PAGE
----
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This entry is for a document added to the Effectiveness Bank but not (or not yet) fully analysed. Usually the entry consists only of the reference and if available the original abstract with no comments or material changes. The original document was not published by Findings; click Title to order acopy. Free reprints may be available from the authors – click prepared e-mail. Links to other documents. Hover over for notes. Click to highlight passage referred to. Unfold extra text Unfold supplementary text

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American Society of Addiction Medicine (ASAM) national practice guideline for the use of medications in the treatment of addiction involving opioid use.

Kampman K., Jarvis M.
Journal of Addiction Medicine: 2015, 9(5), p. 358–367.
Unable to obtain a copy by clicking title? Try asking the author for a reprint by adapting this prepared e-mail or by writing to Dr Jarvis at mjarvis@geisinger.edu.

From the USA’s professional society for clinicians and allied professionals in the field of addiction medicine, comprehensive recommendations on how doctors can use medications to treat addiction to heroin and other opioids.

Summary The US government’s Centers for Disease Control have recently described opioid use and resultant deaths as an epidemic. Treating this disease well with medications requires skills and time that are not generally available to primary care doctors in most practice models. Suboptimal treatment has probably contributed to expansion of the epidemic and concerns over unethical practices. At the same time, access to competent treatment is profoundly restricted because few physicians are willing and able to provide it.

Guidelines cover: click to download full guideline

This US practice guideline from the American Society of Addiction Medicine (ASAM) was developed to assist in the evaluation and treatment of opioid use disorder, and in the hope that, using this tool, more physicians will be able to provide effective treatment. ASAM is a professional society representing over 3600 physicians, clinicians and associated professionals in the field of addiction medicine. The featured article summarises the guideline; the full guideline is also available.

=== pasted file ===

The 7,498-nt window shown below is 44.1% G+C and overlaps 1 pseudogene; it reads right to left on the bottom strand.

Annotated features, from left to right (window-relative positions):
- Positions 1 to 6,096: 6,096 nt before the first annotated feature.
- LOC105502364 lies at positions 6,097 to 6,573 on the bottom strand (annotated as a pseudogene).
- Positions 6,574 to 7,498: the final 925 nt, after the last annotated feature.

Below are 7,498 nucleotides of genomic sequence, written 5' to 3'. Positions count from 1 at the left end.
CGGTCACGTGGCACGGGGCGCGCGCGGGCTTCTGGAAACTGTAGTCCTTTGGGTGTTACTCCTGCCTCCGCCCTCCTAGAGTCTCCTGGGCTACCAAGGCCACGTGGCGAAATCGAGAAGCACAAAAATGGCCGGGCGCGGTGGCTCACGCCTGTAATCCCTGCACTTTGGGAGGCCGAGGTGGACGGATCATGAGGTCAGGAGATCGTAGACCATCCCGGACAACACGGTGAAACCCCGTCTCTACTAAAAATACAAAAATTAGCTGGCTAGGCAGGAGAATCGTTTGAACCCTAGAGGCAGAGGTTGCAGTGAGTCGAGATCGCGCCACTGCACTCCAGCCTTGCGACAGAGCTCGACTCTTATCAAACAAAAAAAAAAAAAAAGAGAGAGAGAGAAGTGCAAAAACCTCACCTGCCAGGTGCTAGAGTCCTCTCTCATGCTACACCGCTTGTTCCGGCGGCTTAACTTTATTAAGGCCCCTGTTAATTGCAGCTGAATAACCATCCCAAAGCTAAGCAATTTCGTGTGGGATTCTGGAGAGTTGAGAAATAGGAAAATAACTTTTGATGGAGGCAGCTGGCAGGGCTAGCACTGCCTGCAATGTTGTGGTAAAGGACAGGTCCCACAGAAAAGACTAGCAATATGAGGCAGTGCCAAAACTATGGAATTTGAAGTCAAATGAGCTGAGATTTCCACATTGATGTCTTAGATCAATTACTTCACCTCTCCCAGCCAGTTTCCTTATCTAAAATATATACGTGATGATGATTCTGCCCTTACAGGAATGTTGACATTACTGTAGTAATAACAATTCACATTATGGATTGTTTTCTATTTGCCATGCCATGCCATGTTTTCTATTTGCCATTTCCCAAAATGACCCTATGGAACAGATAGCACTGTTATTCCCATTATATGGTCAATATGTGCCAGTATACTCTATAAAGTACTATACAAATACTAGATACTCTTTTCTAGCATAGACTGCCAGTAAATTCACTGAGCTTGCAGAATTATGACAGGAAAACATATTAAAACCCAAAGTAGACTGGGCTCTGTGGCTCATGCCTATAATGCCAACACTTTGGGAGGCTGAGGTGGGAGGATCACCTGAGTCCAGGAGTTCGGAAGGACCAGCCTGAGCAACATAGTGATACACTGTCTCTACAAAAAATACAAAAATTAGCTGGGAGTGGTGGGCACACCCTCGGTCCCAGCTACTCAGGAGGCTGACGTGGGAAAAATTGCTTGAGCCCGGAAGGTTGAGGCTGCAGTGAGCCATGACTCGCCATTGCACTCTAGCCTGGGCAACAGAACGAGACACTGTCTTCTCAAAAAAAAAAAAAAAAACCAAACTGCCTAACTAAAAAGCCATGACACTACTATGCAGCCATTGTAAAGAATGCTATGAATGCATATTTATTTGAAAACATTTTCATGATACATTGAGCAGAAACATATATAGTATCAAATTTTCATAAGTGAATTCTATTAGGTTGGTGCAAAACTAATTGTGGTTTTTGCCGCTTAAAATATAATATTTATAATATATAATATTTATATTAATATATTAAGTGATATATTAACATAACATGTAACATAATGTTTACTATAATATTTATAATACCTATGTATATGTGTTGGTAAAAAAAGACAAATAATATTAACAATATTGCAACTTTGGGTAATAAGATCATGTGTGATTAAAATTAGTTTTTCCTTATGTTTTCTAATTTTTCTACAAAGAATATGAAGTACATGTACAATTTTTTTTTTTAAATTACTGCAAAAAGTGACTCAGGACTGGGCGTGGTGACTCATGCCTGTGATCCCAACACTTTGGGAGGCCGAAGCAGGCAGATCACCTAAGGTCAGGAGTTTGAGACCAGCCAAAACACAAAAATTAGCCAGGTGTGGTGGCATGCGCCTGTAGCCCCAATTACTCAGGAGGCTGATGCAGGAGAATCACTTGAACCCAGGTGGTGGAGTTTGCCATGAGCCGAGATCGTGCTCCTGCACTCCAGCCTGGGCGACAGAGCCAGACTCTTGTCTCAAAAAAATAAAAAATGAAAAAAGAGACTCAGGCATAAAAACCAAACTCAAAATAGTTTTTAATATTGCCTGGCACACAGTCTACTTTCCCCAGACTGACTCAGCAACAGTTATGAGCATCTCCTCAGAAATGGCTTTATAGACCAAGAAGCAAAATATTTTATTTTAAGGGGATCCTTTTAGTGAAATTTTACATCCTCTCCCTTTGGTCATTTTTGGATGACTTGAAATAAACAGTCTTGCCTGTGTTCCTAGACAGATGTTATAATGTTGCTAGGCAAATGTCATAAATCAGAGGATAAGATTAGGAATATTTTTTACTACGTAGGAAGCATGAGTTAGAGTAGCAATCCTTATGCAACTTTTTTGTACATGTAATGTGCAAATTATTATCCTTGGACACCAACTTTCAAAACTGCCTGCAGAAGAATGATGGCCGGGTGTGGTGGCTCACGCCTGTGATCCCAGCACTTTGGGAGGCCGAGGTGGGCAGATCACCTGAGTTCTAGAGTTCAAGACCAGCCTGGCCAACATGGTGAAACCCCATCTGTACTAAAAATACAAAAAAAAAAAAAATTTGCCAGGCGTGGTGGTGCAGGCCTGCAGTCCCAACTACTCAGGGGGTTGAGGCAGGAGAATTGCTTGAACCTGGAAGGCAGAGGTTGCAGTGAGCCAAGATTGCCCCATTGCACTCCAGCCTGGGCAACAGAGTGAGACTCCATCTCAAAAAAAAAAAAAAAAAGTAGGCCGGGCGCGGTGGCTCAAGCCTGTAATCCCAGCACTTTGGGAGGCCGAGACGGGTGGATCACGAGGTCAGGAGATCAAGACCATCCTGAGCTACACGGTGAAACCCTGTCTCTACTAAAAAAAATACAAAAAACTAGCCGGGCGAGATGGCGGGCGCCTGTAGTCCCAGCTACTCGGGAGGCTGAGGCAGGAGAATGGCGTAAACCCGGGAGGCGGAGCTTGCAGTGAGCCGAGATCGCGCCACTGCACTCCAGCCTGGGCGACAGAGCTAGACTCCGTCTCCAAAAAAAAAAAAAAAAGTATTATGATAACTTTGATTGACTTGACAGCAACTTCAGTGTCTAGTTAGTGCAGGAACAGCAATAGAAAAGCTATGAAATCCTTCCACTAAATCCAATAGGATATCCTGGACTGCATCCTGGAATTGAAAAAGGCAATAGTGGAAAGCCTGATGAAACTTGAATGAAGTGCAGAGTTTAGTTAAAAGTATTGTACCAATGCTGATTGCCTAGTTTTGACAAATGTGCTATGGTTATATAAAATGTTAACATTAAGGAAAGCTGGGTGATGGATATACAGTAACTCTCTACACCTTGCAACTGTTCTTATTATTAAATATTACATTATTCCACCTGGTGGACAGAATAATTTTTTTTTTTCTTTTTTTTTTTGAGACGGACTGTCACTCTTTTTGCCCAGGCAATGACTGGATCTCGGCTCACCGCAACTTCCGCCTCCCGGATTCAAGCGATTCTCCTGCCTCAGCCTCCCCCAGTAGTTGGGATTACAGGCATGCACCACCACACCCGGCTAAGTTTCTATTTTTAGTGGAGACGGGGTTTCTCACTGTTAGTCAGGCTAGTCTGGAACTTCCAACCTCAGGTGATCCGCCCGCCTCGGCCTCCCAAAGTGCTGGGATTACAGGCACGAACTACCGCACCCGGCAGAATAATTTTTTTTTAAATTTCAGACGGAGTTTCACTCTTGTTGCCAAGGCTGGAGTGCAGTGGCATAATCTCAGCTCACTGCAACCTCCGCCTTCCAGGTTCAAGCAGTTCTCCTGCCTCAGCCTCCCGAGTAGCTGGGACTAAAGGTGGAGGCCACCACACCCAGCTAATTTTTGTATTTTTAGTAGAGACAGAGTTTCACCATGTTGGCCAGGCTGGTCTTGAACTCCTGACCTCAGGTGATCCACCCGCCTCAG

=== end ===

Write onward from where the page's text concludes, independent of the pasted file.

Although there are other guidelines for the treatment of opioid use disorder, none have included all of the medications used at present for its treatment. Moreover, few of the existing guidelines address the needs of special populations such as pregnant women, individuals with co-occurring psychiatric disorders, individuals with pain, adolescents, or individuals involved in the criminal justice system.

The guideline was developed through a process that combines scientific evidence and clinical knowledge to determine the appropriateness of a set of clinical procedures. It encompassed review of existing guidelines, literature reviews, appropriateness ratings, necessity reviews, and document development. For this project, the American Society of Addiction Medicine selected an independent expert committee to oversee guideline development and to assist in writing.

Recommendations included in the guideline encompass a broad range of topics, starting with the initial evaluation of the patient, the selection of medications, the use of all the approved medications for opioid use disorder, combining psychosocial treatment with medications, the treatment of special populations, and the use of naloxone for the treatment of opioid overdose. Medications covered for withdrawal and/or maintenance and relapse prevention include methadone, buprenorphine, naltrexone, and clonidine.

Last revised 07 October 2015. First uploaded 07 October 2015

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